Schools: I like the fact most schools are uniformed and think it is great that dental clinics are on our school grounds. Manners seem to be a BIG part of the Kiwi education in primary schools. My 2 year old has been taught to say yes please and no thank you. Very impressive to her American grandparents. Regular dental checks are as common as eye checks here. Librarys are a GREAT resource in this city with free WiFi and internet access(although even high speed is very slow)
Jobs: All jobs start with a minimum of 4 weeks paid vacation in addition to sick leave and holidays. Enough said.
CLOTHING-two words:Merrino wool. GREAT!!!!
CHILDHOOD: We were out driving one day with friends and found ourselves on a beach with no preparation. I wanted *** to have a play. Lifeguard went to get her a sand pail and told us to just “let her strip and run”. We took some very innocent photos & sent them “home”. My parents “had a fit”-not a single Kiwi cared as half of their kids were running naked as well. It is more important to a Kiwi that your child be warm and mismatched then matching and freezing cold. While visiting the States my in-law’s refused to take 12 month
old *** out one day until we changed her socks so they matched her dress. Holiday Parks and Batches-the ONLY way to afford vacation if you live on Kiwi salary long enough. They are VERY economical and you will find most of them to be quite clean, well kept and GREAT for kids to just run and be kids. Kiwi kids know how to “get dirty” and play with nothing more then some dirt and a stick. Right now *** is entertaining herself with laundry pegs and a watering can.
FOOD: We DO eat much more healthy then in the US-but we do so out of “poverty”. Healthy eating has never been an issue for me and my family and we find the “basic” food items to be the only ones that we can afford. Yes, we eat seasonally and yes I have learned to like my fruit and vege’s. I do cook HEAPS more then I use to in the US. I think it is better that kids have to take their lunches to school (for the most part) and you cannot find Burger Kings and McDonald’s in the school cafeteria like you do in Lee’s Summit Missouri.
KIWI’s-are quite reserved and distant for the most part, but there are those naturally “friendly” ones. MOST Kiwis are basically honest and look out for the safety of children. When my child went missing for a few minutes last month I was more worried that she had fallen into the Avon River then that she had been kidnapped or worse. At large scale events Kiwis often write their mobile phone numbers down the side of their child’s arm so they can find someone to ring Mummy or Daddy should they get lost in the crowd. Can’t imagine that in the US!!!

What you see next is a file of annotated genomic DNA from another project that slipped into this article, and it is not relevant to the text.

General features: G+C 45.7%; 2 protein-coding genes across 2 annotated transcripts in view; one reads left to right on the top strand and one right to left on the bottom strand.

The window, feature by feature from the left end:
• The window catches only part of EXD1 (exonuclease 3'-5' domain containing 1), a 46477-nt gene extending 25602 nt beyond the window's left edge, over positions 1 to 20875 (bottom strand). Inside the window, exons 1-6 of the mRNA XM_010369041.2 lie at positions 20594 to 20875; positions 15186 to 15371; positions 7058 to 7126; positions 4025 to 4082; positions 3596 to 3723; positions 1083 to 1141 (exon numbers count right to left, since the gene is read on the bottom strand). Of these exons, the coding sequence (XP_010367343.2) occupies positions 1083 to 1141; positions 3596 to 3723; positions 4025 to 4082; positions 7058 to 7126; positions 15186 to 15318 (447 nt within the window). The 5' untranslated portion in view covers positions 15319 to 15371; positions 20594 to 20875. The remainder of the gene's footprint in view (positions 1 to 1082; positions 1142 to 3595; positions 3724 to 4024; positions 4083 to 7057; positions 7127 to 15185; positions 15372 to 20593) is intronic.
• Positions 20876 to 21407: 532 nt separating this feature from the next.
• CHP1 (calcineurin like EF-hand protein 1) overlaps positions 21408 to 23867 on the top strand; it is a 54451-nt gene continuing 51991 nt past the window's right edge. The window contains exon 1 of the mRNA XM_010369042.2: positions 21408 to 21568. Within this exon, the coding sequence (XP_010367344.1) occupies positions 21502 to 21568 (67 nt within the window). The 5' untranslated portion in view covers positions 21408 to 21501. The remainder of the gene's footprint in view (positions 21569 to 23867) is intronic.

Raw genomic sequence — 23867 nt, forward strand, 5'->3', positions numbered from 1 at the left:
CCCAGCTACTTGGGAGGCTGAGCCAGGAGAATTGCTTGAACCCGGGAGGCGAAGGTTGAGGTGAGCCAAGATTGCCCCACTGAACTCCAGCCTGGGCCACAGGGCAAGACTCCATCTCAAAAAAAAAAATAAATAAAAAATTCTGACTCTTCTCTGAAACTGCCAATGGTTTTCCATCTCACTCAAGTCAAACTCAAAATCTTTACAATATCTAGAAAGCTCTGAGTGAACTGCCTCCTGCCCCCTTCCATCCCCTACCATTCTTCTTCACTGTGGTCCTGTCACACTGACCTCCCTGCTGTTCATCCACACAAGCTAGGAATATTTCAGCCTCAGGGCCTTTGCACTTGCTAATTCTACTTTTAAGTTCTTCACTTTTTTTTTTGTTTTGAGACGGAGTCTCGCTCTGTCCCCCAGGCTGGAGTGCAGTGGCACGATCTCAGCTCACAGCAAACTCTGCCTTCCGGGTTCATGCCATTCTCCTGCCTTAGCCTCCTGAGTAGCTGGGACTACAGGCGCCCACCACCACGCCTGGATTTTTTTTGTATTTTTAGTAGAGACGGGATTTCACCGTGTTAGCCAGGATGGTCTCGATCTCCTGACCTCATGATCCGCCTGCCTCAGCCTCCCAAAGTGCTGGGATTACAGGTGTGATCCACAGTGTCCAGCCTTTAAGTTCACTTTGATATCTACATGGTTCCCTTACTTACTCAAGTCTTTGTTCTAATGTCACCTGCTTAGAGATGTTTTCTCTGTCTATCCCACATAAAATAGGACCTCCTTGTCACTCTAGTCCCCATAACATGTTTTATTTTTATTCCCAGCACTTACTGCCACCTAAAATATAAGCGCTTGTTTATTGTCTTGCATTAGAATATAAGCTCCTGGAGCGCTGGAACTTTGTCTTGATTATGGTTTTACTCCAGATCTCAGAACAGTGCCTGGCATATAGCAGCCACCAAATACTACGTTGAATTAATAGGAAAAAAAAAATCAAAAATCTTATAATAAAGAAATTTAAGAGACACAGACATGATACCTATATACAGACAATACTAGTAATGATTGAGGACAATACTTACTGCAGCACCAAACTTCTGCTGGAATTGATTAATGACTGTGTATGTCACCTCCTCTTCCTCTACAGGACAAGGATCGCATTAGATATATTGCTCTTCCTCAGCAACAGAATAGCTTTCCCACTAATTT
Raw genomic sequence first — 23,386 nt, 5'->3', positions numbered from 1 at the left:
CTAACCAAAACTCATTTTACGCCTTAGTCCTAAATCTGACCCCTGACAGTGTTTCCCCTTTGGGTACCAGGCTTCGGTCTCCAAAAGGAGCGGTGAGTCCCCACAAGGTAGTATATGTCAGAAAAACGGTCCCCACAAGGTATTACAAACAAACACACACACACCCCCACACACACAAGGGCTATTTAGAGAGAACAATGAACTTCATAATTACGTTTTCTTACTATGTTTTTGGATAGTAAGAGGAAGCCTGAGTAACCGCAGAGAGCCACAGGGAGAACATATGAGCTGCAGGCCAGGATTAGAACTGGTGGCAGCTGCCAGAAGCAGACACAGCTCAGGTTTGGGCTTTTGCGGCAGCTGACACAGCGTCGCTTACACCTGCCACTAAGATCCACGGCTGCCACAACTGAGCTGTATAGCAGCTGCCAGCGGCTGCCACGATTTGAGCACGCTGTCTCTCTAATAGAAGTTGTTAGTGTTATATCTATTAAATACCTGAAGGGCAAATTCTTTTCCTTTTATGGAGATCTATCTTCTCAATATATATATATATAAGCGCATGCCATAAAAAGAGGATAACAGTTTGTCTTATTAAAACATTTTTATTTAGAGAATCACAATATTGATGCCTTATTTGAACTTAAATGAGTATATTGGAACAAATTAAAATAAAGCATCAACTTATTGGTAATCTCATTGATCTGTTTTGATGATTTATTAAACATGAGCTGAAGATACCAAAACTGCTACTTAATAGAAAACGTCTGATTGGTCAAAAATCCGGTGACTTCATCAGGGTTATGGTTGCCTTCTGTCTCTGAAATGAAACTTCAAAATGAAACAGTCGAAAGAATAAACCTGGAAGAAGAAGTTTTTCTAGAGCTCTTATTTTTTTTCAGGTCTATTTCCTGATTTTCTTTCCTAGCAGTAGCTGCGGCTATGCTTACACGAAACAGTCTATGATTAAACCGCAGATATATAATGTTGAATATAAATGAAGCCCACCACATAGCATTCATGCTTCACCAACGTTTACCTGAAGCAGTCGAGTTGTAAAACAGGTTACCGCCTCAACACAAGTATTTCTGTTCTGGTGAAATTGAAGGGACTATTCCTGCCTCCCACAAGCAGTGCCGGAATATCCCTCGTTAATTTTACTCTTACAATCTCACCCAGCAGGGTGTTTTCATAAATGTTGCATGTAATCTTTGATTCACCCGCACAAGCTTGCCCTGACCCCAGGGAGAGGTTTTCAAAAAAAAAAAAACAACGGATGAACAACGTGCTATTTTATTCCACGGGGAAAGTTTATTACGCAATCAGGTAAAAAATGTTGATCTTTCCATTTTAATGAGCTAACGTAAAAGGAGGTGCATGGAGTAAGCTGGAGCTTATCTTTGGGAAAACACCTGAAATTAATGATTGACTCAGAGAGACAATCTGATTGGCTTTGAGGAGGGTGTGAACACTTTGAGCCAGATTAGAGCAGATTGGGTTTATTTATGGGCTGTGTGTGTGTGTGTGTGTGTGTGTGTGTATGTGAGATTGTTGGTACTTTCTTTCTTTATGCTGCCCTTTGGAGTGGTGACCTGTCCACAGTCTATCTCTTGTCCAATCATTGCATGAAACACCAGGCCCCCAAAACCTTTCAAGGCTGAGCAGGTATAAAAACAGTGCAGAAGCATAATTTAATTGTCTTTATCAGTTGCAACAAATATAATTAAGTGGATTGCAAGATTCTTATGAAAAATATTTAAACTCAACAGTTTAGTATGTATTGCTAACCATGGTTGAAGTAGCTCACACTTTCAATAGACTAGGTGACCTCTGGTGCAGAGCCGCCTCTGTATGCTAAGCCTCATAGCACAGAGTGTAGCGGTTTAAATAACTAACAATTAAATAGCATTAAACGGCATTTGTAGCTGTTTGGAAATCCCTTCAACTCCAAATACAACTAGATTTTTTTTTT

Now for the not so good:
COLD LEAKY UNINSULATED HOMES-I find it APPALING the whole heating issue. Your heating bill will be hundreds of dollars and you will still be cold. You would think people who settled a country could figure out how to build a decent house to keep you warm. Prices are very high for sub-standard housing.
MEDICAL:Although Jewish I do have hints of Midwest conservatisim in my blood and do NOT like the fact that my child can seek reproductive health care (BC pill & abortion) WITHOUT my knowledge nor consent at the age of 14!!! I find the level of RN’s training to be less that that of an LPN in the States. Kiwi’s tend to take great pride in sub-standard credentials and training.
TRANSPORT-there are HEAPS of old clunkers that are dirty and loud on the roads. We cannot afford to own and operate a vehicle because of all the WOF requirements without changing something else in our lifestyle. Boy Racers are a royal pain and the police tend to have a very “boys will be boys” attitude when dealing with them rather then enforcing the law.
CRIME-while I do not worry when walking down the street with my child about being “mugged” or attacked, I find the “petty” and “annoying” crimes to be MUCH more prevalent then where I lived in the States. As stated, boy racers are annoying, loud and dangerous. There is a VERY VERY serious alcoholism problem in this country, not just drinking but “binge” drinking that you usually do not see until college in the States. Graffiti is EVERYWHERE. The only country I have seen that smokes more than Kiwi’s are the Israeli’s. I see more teenage drop outs and kids doing nothing then I ever saw in the suburb’s of Missouri. Teenagers seem unmotivated & many seem to lack direction.